Tuesday, May 17, 2011

O Touro! Portuguese “Bloodless” Bullfight

This past Monday I attended a Portuguese “bloodless” bullfight with two of my sons, in tiny Stevinson, California, a dairy town twenty-five miles south of where I live. My next Grant Starr novel will open with one of these bullfights, so naturally I wanted to see one. It was one of the most exciting events I’ve ever attended.

Tradition bullfights, where the bull is stabbed or killed, have been outlawed in the United States for many years. “Bloodless” bullfights are legal in several states, including California. Here, they are legal only when part of a religious event. Good thing for us the Portuguese Catholic community has religious events from April to October; there are twenty-to-thirty bullfights every year. I’ve lived in the San Joaquin Valley since 1963 yet never knew of these bullfights.

Instead of being stabbed in the back, as happens in Spain and Mexico, the bulls have a Velcro pad that performers attach short and long flags to. You can see them in the pictures above and below this text. The only blood I saw came from the busted lip of a forcado. More on forcados in a minute.

In the event I attended, the cavaleiros, horse-mounted bullfighters, placed three short banderillas, the flags, on each bull while riding their first horse. They changed horses and placed three longer banderillas, then left the arena. There were no matadors, bullfighters on foot, at this event.

When the cavaleiros were finished, the trumpets blared and the forcados leapt over the wall and entered the arena. Our hostess’s daughter, who is Portuguese-American, says she attends twenty bullfights a year. She, like everyone in the stands under fifty, chatted with friends or played on her cell phone during most of the bullfight. But when the forcados took center stage; everyone paid attention. Forcados are badass bull wrestlers.

This is what they look like:

A forcado taunting a bull.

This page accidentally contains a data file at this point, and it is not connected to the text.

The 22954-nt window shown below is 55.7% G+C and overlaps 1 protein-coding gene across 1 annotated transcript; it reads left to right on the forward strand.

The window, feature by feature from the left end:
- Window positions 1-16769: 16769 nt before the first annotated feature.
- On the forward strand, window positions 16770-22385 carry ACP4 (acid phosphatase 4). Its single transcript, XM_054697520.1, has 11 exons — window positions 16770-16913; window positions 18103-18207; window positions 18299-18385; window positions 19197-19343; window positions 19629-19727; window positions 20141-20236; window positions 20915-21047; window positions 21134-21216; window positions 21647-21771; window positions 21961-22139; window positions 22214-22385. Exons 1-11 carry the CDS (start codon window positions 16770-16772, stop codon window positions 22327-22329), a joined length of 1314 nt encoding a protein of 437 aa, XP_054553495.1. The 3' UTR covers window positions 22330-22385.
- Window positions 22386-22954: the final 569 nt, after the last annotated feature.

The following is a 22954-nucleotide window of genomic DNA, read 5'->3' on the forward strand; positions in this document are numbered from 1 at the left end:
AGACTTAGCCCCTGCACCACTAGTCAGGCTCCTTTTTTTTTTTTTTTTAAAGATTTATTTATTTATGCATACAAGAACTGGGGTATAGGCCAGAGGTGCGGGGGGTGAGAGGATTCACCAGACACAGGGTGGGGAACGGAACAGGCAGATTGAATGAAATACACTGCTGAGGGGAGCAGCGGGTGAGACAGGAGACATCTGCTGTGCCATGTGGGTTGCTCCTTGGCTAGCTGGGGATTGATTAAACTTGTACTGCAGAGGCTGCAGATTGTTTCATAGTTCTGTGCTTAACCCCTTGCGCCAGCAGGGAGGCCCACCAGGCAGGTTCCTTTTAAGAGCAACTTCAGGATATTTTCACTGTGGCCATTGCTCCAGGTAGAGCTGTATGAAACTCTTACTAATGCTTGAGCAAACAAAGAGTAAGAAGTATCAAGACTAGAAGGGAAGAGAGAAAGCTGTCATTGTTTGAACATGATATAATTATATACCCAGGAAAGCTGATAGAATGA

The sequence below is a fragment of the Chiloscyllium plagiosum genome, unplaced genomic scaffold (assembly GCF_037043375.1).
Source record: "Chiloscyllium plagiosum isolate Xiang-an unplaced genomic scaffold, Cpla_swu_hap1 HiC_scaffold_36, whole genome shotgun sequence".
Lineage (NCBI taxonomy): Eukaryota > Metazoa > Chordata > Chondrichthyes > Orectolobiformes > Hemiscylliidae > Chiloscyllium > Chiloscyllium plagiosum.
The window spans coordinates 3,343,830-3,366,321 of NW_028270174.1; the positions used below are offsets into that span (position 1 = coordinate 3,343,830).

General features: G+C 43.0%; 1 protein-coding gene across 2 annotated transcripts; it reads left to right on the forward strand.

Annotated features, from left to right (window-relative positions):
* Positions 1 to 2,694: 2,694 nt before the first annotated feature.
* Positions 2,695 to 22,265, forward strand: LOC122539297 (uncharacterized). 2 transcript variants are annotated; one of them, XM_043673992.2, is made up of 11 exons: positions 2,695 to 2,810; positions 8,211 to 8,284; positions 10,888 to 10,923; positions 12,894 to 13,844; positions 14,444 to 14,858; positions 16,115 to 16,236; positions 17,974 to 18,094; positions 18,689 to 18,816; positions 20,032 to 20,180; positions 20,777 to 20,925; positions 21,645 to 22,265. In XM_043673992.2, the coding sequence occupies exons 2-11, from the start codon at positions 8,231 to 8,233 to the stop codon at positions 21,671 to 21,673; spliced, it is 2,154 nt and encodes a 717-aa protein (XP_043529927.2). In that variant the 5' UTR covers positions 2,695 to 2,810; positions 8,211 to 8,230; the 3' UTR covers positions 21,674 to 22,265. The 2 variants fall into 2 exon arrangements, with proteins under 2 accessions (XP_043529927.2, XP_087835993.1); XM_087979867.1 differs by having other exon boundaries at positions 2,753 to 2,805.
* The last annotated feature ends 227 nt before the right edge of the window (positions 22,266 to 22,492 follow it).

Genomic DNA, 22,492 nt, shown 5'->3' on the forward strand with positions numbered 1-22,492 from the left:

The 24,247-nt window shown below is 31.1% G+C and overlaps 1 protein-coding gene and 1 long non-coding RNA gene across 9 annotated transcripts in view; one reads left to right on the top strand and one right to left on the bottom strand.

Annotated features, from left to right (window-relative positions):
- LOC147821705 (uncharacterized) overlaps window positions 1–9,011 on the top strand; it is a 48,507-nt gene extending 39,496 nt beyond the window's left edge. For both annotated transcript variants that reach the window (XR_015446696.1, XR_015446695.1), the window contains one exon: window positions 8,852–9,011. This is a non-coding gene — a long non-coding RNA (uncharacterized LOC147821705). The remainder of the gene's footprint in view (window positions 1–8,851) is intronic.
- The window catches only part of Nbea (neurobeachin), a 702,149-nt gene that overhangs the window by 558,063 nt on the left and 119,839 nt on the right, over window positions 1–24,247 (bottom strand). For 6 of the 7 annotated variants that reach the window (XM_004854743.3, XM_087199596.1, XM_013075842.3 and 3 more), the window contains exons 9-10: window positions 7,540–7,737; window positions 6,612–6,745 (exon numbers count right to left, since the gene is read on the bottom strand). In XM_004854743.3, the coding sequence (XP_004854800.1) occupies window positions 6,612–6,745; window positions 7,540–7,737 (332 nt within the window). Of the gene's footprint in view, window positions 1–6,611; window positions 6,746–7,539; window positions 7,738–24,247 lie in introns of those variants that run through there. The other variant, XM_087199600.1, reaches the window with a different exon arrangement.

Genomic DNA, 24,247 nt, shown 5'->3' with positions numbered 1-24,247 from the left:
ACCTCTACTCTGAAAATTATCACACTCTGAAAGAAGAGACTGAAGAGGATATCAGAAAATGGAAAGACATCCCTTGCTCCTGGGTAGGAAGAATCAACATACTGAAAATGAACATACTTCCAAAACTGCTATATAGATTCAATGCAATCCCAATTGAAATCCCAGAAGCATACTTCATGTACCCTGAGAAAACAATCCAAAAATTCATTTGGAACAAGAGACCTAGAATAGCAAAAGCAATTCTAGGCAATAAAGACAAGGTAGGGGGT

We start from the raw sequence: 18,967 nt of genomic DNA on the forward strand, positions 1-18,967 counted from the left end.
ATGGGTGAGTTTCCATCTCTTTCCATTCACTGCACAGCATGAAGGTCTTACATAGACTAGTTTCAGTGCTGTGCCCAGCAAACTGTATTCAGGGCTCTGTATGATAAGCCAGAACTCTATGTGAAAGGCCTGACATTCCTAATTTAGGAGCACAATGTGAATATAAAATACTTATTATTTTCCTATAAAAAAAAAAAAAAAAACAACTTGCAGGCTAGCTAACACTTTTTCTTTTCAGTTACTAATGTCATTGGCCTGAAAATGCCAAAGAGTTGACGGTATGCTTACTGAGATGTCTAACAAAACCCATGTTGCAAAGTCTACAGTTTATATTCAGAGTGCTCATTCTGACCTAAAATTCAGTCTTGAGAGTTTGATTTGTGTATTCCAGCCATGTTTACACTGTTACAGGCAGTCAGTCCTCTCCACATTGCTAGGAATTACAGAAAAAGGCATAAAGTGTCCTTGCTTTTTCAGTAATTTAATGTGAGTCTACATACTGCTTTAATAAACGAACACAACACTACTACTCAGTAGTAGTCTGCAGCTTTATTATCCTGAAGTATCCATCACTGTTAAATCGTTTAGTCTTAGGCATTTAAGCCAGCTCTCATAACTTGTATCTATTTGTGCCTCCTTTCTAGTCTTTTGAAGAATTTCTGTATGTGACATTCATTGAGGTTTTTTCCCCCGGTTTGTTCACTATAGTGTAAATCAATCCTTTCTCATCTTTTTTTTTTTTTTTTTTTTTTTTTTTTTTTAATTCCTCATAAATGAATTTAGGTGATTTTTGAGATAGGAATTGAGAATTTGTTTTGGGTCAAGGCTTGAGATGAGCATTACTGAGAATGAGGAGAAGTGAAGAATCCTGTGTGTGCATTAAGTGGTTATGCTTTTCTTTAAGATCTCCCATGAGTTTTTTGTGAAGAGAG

They are all crazy, but the one in the picture, with the elf hat, is by far the craziest. Eight forcados enter the arena to wrestle the bull into submission. They form a line, with the elf-hat-wearer in front. Elf Hat approaches the bull alone, as depicted in the photo. He calls out “Touro! Touro!”, “bull” in Portuguese. Well, bah! Instead of my blathering, watch this short video I made with my iPhone. It’s best viewed in full-screen mode.

Is he crazy or what? Elf Hat was the guy with the busted lip. He’s lucky that’s all that got busted. The forcado hoisted over the wall was shaken but OK. Here’s another video where the bull kicks some ass:

That group’s bad luck to have drawn the meanest bull in the show. It took them three attempts to subdue it.

The Amadores De Merced, Merced Amateurs, the youngest group of forcados in the state, with one member a mere fourteen years old, showed us how it’s done:

After being subdued by the forcados, the bull follows a group of cows out of the arena:

Animal fans are wondering what happens to the bull after the bullfight. It either goes out to pasture, as a stud, or it goes to the slaughterhouse, where all cattle end up. These bulls are bred to fight in bullfights and they get only one appearance. Bulls are smart. If they were to come back a second time they’d know not to go for the muleta, or cape: they’d go for the matador. And they wouldn’t chase the horses because they’d know they couldn’t catch them. That would be a boring show.

There’s more, but I’ve used up my time. I think there’s another post or two here. Or three. The experience has made me rethink my work-in-progress.

*Photographer Mike Wooldridge generously allowed me to use his wonderful photos. I found them here. Take a look at his photostream please; you’ll see everything I saw Monday night. (Except I didn’t see a matador.) 

*Apologies to the Portuguese language, which I don’t speak. I’ve probably mixed Spanish with Portuguese.

*On a personal note, my oldest son speaks Portuguese and had a ball chatting with his neighbors. Because he doesn’t look Portuguese and speaks the language funny, everyone wanted to know if he was Brazilian. The other son only came because he’d pulled the front bumper off his truck backing out of his parking stall and couldn’t work that evening. He didn’t regret it; we had a blast.


  1. This post was super-informative and exciting! I loved the picture of the forcado taunting the bull -- even the bull looks like he's thinking, "You're crazy!"

  2. Not quite the bullfights you've seen, I'm sure. No need for forcados in Spain. I spent Tuesday evening with the Amadores De Merced, watching them train and sharing a BBQ dinner. There's a whole novel hiding with that group. I just think I could pull it off as it would be more of a literary novel than genre fiction. But it's haunting me.

  3. What an interesting experience! I've never see a bullfight (bloodless or otherwise), but I have been to a rodeo to see the bull riding. That was very exciting as well. Sounds like you got some good stuff for your WIP.

  4. Fascinating! I honestly had no idea that the bull would learn from his experience so they never reuse them. The bit about using cows to lure them out is really funny too. :)

    Great post!

  5. Wow, I had no idea bloodless fights existed. I naively assumed they all resulted in the bull's death. Nice to see a more humane version. Great pics too :D

  6. Thank you ladies. Well worth the $20 price of admission. Certainly more fun than any Six Flags park.